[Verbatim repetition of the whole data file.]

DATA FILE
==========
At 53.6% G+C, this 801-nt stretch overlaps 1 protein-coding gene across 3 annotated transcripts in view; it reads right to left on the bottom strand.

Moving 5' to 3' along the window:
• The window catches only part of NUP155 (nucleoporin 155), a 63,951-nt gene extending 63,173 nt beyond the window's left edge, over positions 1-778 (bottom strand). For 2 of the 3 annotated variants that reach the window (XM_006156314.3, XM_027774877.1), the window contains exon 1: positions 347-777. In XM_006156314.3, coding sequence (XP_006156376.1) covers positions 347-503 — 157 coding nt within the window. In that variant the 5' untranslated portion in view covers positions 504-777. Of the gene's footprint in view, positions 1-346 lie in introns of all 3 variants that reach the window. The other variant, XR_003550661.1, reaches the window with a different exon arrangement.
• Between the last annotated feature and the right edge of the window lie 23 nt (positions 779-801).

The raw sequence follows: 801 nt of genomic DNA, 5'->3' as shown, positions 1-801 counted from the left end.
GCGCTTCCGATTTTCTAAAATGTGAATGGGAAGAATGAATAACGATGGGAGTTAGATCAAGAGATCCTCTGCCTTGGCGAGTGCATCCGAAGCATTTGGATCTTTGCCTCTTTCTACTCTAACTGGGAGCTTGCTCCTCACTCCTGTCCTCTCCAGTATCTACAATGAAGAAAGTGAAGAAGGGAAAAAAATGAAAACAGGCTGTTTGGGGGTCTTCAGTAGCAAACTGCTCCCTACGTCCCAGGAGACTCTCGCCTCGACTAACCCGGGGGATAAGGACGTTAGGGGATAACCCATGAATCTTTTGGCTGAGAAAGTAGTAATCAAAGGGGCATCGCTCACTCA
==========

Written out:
At 53.6% G+C, this 801-nt stretch overlaps 1 protein-coding gene across 3 annotated transcripts in view; it reads right to left on the bottom strand.

Moving 5' to 3' along the window:
• The window catches only part of NUP155 (nucleoporin 155), a 63,951-nt gene extending 63,173 nt beyond the window's left edge, over positions 1-778 (bottom strand). For 2 of the 3 annotated variants that reach the window (XM_006156314.3, XM_027774877.1), the window contains exon 1: positions 347-777. In XM_006156314.3, coding sequence (XP_006156376.1) covers positions 347-503 — 157 coding nt within the window. In that variant the 5' untranslated portion in view covers positions 504-777. Of the gene's footprint in view, positions 1-346 lie in introns of all 3 variants that reach the window. The other variant, XR_003550661.1, reaches the window with a different exon arrangement.
• Between the last annotated feature and the right edge of the window lie 23 nt (positions 779-801).

The raw sequence follows: 801 nt of genomic DNA, 5'->3' as shown, positions 1-801 counted from the left end.
GCGCTTCCGATTTTCTAAAATGTGAATGGGAAGAATGAATAACGATGGGAGTTAGATCAAGAGATCCTCTGCCTTGGCGAGTGCATCCGAAGCATTTGGATCTTTGCCTCTTTCTACTCTAACTGGGAGCTTGCTCCTCACTCCTGTCCTCTCCAGTATCTACAATGAAGAAAGTGAAGAAGGGAAAAAAATGAAAACAGGCTGTTTGGGGGTCTTCAGTAGCAAACTGCTCCCTACGTCCCAGGAGACTCTCGCCTCGACTAACCCGGGGGATAAGGACGTTAGGGGATAACCCATGAATCTTTTGGCTGAGAAAGTAGTAATCAAAGGGGCATCGCTCACTCA